Is James Patterson’s claim that white men face racism an enraging PR stunt from a former ad man?

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One of richest living writers in the world, James Patterson, said in an interview with The Times on Sunday that white men like him face racism within the publishing, theatre, and film and TV industries. He described the alleged difficulty confronting the most privileged members of society as “just another form of racism. . . . Can you get a job? Yes. Is it harder? Yes. It’s even harder for older writers. You don’t meet many 52-year-old white males.”

Citing industries almost entirely dominated by white men, Patterson doesn’t have the facts on his side. The respected Lee & Low Books Diversity Baseline Survey reported in its 2019 findings that 76% of the publishing industry is white. According to a different 2020 study, 95% of published writers are white. Male writers receive more attention, acclaim and income than female writers, with 75% of books reviewed in the prestigious Times Literary Supplement written by men. Books about women are less likely to win prizes (which can translate into sales). Their titles receive about “half (45%) the price of male authors’ and are underrepresented in more prestigious genres.” 

On the performance side, a study from The Asian American Performers Action Coalition found almost 90% of playwrights who had their works staged in the 2016-17 New York season were white and male (87.1% of those performances were directed by white directors). As Playbill reported: “On Broadway alone, 95% of all plays and musicals were both written and directed by Caucasian artists” while 89% of Broadway-produced playwrights were male.

Hollywood has a similar record. In 2019, over 85% of directors were white and over 84% were male. In 2017, only 11% of the year’s top 250 films were written by women.

Good thing Patterson doesn’t publish nonfiction (wait, he does — sort of). Is this a matter of an extremely wealthy older white person continuing to be out of touch? Yes. Is this racism manifesting in a gross form? Yes to that too. (It’s also strange that a 75-year-old would call a 52-year-old “old”)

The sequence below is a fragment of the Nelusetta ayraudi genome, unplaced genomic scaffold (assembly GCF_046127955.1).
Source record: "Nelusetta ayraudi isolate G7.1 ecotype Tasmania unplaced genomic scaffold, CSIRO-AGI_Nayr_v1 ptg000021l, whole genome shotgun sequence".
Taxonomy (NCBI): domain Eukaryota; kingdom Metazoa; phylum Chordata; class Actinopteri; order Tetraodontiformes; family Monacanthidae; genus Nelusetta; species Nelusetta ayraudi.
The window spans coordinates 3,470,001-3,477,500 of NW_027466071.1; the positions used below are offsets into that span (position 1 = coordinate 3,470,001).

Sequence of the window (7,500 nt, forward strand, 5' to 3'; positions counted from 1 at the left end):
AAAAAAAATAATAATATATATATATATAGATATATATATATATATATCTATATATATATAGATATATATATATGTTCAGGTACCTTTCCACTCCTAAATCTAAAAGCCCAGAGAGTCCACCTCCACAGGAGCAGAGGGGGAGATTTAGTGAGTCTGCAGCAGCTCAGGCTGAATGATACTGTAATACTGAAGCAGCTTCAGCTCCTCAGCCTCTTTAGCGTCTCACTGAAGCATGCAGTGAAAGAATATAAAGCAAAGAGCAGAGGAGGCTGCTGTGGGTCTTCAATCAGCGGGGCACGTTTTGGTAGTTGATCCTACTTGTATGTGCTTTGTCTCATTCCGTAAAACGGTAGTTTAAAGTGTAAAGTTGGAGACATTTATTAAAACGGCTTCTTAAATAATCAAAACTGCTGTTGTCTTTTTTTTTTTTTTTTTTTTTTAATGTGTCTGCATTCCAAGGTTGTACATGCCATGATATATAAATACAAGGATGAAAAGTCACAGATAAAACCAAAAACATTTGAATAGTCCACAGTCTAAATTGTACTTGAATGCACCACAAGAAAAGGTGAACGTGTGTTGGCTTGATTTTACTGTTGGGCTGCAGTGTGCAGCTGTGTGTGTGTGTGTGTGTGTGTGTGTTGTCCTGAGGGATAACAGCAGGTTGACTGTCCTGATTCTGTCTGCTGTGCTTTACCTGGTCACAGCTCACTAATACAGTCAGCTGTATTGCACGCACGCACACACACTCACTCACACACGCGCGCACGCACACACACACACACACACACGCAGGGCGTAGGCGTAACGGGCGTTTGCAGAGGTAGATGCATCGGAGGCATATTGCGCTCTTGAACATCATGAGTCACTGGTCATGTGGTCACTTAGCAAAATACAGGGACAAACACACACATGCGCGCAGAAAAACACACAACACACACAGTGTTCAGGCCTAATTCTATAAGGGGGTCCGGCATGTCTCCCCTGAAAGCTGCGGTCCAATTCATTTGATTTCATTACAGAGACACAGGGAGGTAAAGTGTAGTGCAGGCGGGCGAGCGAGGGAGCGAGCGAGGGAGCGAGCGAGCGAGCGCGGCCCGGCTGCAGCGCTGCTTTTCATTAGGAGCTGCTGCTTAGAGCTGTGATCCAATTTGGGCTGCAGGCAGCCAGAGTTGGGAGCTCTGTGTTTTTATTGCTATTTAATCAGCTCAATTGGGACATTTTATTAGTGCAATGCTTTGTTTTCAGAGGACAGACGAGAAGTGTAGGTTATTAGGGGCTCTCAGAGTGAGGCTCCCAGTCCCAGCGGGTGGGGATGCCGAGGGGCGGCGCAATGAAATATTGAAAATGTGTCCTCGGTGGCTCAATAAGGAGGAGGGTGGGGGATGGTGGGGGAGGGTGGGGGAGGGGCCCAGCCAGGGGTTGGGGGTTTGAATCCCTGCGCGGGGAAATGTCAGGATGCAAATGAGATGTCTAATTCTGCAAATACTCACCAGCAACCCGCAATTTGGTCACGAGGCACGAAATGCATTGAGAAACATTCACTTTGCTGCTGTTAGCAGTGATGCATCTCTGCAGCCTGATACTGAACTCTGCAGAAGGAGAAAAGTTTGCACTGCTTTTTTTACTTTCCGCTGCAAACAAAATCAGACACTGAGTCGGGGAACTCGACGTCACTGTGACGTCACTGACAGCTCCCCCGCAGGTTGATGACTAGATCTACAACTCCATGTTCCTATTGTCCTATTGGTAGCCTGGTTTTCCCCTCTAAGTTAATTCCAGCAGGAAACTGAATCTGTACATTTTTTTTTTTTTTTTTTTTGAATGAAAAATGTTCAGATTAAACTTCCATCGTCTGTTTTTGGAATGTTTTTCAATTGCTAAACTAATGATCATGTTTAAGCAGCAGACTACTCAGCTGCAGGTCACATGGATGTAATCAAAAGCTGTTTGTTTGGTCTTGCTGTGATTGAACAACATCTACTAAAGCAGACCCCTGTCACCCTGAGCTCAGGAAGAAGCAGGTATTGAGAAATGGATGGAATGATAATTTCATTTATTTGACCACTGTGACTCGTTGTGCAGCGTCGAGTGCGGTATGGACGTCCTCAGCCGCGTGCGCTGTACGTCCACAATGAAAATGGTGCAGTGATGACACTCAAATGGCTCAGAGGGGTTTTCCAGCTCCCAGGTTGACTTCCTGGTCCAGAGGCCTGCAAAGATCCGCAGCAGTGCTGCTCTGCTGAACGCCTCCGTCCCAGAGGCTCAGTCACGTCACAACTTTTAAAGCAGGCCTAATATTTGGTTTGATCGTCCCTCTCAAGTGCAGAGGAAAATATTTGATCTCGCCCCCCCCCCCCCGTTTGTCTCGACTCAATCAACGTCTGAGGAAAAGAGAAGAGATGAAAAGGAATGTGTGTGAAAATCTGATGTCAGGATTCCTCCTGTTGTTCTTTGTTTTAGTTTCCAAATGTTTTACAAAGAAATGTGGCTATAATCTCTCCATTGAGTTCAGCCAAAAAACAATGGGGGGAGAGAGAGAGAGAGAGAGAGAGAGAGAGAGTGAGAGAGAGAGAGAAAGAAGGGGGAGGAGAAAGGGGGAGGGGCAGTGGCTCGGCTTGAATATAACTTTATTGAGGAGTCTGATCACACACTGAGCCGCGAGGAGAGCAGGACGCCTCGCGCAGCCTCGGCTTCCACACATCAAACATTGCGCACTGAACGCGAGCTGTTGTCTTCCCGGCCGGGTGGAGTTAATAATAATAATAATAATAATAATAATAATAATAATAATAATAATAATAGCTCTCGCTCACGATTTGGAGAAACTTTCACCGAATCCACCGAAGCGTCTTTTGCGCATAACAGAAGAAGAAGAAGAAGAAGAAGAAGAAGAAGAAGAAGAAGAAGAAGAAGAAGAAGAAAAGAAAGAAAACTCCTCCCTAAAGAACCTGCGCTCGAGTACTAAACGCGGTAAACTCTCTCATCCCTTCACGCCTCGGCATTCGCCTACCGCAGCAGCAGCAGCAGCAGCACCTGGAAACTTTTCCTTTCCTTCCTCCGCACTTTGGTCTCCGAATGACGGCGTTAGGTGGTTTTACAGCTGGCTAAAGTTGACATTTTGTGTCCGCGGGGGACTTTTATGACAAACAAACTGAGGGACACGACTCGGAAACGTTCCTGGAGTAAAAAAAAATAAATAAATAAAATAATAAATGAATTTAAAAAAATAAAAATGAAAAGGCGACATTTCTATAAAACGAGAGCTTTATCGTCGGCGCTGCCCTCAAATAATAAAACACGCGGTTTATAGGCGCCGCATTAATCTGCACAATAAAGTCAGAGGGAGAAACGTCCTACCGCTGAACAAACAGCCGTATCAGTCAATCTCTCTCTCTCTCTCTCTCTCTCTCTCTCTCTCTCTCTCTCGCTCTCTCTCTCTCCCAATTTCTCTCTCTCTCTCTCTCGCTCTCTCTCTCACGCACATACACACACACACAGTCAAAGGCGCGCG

But is this also a publicity stunt by an expert at the con? Maybe.

RELATED: James Patterson laments white male writers are facing racism, and then receives immediate backlash

Since 1976, the Patterson name has been embossed on hundreds of novels you can find at airports; 260 were New York Times bestsellers. He may not even know how many he’s published, as he didn’t write all of them. 

Co-writers fuel his productivity which is, as The New Yorker wrote, “the secret of Patterson’s success . . . Like the Stratemeyer Syndicate, which, in the early 20th century, produced hundreds of novels for young readers, featuring such characters as Nancy Drew and the Hardy Boys, Patterson supplies detailed outlines for his books. His co-writers then flesh out these narrative skeletons into installments of popular series.”

When I lived briefly in New York in my 20s, I met one of Patterson’s writers, a young man in a very nice suit. He was supporting himself and his family thanks to the Patterson machine though not, I believe, writing his own work, which is what most writers set out to do. 

How does a writer become a brand? It’s complicated. But it helps if you’re in the business of branding to begin with. 

The many popular series of Patterson include the genres of thriller, crime, romance, mystery, comedy, science fiction, children’s books and YA (he once described his foray into young adult writing as “I can write for these little creeps“). His Alex Cross books were adapted into films. Many of his books have been.